If you want to minimize your coding, you can get a quick HTTP reply from your server with a method call like this:
NSURL* url = [NSURL URLWithString:@"http://mysite.com/my_page.html"];
NSError* error = nil;
NSString* pageData = [NSString stringWithContentsOfURL:url
// Now pageData is a string with the html from that URL, or error will indicate
// any network error that occurred.
NSData has a similar method called
dataWithContentsOfURL:options:error: which can handle getting binary data from a server. Both of these approaches are synchronous, meaning your code becomes blocked while it is awaiting a response from the server - at least until the timeout hits, or an error is detected.
For asynchronous network communications, you can use other methods in
NSURLConnection, which also works with companion classes
NSURL. The quickest way to learn this is to glance through the
NSURLConnection docs. Here's some example code of how to write an asynchronous HTTP get using these classes.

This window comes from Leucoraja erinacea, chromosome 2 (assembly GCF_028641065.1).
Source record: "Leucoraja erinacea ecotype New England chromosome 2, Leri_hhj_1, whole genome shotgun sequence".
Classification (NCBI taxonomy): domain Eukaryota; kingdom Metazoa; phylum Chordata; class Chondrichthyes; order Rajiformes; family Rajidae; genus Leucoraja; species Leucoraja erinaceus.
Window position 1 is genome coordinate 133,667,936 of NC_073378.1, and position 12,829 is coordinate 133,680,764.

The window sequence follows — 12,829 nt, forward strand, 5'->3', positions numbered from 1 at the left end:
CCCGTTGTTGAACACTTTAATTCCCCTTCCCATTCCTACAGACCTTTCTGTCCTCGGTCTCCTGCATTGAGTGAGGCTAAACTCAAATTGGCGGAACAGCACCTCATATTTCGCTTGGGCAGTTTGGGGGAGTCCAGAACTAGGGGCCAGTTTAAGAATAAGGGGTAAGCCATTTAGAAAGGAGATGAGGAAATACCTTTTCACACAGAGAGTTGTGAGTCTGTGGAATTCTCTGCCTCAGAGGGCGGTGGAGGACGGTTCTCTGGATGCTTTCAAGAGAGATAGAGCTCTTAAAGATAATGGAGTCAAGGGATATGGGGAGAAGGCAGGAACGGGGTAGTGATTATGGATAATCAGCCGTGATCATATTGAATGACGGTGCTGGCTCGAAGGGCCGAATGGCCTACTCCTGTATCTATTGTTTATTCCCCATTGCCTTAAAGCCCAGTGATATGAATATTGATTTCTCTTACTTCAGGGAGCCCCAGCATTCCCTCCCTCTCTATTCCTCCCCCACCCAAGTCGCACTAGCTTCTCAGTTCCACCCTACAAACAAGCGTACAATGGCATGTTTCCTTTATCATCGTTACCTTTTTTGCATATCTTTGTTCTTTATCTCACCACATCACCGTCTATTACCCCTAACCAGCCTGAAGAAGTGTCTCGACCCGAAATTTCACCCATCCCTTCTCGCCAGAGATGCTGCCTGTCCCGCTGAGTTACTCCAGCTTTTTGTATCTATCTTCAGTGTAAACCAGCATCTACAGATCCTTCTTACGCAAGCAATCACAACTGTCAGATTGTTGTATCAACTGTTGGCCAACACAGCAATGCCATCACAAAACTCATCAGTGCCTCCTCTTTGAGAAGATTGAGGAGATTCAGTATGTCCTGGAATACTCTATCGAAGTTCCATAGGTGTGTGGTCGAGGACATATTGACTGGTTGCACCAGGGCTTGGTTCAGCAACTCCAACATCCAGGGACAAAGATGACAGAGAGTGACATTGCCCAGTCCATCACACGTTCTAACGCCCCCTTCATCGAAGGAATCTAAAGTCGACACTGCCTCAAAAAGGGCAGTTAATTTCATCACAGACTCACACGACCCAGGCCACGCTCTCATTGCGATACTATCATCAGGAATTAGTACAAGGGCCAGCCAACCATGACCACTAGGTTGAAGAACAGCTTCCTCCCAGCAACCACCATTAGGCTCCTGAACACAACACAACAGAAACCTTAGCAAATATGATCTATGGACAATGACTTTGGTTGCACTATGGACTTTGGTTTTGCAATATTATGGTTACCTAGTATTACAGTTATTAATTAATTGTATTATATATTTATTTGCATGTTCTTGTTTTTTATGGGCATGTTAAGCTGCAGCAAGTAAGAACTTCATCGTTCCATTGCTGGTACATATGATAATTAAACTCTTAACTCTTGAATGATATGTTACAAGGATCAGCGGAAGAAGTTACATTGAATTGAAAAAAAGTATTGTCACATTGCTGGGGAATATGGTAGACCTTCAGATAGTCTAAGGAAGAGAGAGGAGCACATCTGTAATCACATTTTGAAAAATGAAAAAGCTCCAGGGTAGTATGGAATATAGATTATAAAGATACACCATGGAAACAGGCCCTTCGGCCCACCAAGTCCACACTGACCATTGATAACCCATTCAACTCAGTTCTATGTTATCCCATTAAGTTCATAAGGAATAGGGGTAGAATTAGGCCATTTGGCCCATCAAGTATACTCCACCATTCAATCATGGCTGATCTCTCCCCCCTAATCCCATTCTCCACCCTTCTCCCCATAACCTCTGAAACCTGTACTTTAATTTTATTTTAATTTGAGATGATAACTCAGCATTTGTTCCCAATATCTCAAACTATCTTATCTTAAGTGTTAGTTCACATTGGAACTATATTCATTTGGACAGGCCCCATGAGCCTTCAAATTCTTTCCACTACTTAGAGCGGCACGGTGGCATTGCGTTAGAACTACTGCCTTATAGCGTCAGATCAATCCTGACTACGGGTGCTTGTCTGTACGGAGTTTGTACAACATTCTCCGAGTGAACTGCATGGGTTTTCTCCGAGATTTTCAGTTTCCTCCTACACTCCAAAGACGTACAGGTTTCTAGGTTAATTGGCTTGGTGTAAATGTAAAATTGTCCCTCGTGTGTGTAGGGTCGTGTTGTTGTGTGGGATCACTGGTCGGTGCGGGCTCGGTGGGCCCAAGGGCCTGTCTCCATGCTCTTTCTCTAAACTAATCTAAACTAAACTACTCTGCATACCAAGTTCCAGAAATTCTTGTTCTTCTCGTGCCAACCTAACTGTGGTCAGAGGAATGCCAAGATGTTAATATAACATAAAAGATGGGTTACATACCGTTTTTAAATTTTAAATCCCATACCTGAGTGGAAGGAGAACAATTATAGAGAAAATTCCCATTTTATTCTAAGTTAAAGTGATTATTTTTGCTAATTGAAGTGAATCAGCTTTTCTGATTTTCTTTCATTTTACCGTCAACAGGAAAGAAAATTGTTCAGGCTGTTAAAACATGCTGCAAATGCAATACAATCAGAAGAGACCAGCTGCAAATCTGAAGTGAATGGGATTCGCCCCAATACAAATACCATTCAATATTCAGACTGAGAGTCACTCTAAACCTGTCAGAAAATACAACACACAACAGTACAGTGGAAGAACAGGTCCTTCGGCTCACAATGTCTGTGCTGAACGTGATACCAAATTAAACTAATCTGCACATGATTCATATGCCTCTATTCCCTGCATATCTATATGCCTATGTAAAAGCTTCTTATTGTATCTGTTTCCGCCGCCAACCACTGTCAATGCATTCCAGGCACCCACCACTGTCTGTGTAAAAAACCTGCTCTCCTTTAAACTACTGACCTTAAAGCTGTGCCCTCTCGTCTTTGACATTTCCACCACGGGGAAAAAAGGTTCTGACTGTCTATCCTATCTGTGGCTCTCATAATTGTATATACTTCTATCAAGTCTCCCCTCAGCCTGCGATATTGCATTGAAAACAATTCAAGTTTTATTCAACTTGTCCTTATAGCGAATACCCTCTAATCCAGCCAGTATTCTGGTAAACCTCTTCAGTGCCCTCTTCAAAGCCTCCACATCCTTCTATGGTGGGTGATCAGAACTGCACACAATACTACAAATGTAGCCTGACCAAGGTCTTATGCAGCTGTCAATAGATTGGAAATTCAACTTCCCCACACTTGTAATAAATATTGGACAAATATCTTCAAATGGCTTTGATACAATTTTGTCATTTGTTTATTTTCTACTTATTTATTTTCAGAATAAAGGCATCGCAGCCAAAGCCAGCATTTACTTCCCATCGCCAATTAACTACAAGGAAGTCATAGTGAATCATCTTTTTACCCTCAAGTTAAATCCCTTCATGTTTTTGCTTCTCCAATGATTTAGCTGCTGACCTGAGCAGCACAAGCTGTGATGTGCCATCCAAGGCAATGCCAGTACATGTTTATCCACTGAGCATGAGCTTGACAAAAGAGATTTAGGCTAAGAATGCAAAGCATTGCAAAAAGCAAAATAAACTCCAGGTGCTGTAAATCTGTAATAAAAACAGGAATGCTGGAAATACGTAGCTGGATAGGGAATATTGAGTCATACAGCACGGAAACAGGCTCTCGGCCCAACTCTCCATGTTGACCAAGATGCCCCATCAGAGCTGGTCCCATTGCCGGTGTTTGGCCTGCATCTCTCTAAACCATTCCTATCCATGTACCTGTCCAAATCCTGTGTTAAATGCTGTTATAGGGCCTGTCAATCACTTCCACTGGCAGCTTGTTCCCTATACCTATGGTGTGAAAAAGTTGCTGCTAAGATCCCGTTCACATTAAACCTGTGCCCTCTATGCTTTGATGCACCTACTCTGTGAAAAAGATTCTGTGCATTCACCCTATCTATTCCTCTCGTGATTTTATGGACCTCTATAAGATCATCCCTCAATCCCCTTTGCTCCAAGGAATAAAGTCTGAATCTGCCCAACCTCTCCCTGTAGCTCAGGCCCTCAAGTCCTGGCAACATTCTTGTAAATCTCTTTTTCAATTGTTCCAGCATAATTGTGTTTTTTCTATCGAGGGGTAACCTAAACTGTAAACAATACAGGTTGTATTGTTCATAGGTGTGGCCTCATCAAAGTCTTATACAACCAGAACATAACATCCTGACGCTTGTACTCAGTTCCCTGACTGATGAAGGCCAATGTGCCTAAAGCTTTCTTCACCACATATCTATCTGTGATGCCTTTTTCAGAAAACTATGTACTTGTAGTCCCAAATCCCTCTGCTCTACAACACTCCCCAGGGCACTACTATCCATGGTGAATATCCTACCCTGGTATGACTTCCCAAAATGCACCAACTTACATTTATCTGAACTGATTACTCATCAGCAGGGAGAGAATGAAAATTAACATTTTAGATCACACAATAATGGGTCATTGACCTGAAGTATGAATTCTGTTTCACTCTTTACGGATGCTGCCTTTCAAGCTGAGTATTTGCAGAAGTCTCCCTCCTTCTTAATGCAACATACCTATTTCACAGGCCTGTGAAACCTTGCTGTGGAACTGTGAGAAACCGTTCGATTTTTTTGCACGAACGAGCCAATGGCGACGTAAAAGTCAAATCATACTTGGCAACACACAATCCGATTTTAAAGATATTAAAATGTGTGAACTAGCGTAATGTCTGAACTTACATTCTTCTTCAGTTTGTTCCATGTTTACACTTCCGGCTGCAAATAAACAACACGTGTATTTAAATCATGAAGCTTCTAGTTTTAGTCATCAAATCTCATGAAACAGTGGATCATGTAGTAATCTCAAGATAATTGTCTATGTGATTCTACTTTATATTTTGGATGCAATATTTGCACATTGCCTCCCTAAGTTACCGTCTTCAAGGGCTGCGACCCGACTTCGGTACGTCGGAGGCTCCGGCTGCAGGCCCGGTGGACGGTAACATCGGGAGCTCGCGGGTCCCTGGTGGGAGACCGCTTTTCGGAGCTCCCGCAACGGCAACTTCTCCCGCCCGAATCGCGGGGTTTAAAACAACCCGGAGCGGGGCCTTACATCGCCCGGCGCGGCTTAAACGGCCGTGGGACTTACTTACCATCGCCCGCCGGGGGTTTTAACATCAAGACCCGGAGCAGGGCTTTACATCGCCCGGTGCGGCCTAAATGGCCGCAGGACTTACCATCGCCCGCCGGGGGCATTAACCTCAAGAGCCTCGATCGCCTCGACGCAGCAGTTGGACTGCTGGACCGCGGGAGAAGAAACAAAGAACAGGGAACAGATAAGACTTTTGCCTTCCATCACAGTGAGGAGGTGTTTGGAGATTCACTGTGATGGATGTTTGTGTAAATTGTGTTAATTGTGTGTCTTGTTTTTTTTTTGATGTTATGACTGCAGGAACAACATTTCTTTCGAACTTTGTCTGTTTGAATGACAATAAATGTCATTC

I'm assuming you have mainly HTTP transfers in mind, for which the above classes can handle
most interactions, including different HTTP request types (e.g. post vs get), different encoding types or binary data, allowing your app to handle each packet as it arrives, hooking into http-level redirects, setting a custom timeout, etc.
There are still more ways to communicate, such as using Bonjour, which assists with server-less setups (such as two iPhones sharing a wi-fi connection); or Game Kit, which can handle peer-to-peer bluetooth connections, and has support designed for in-game voice communications.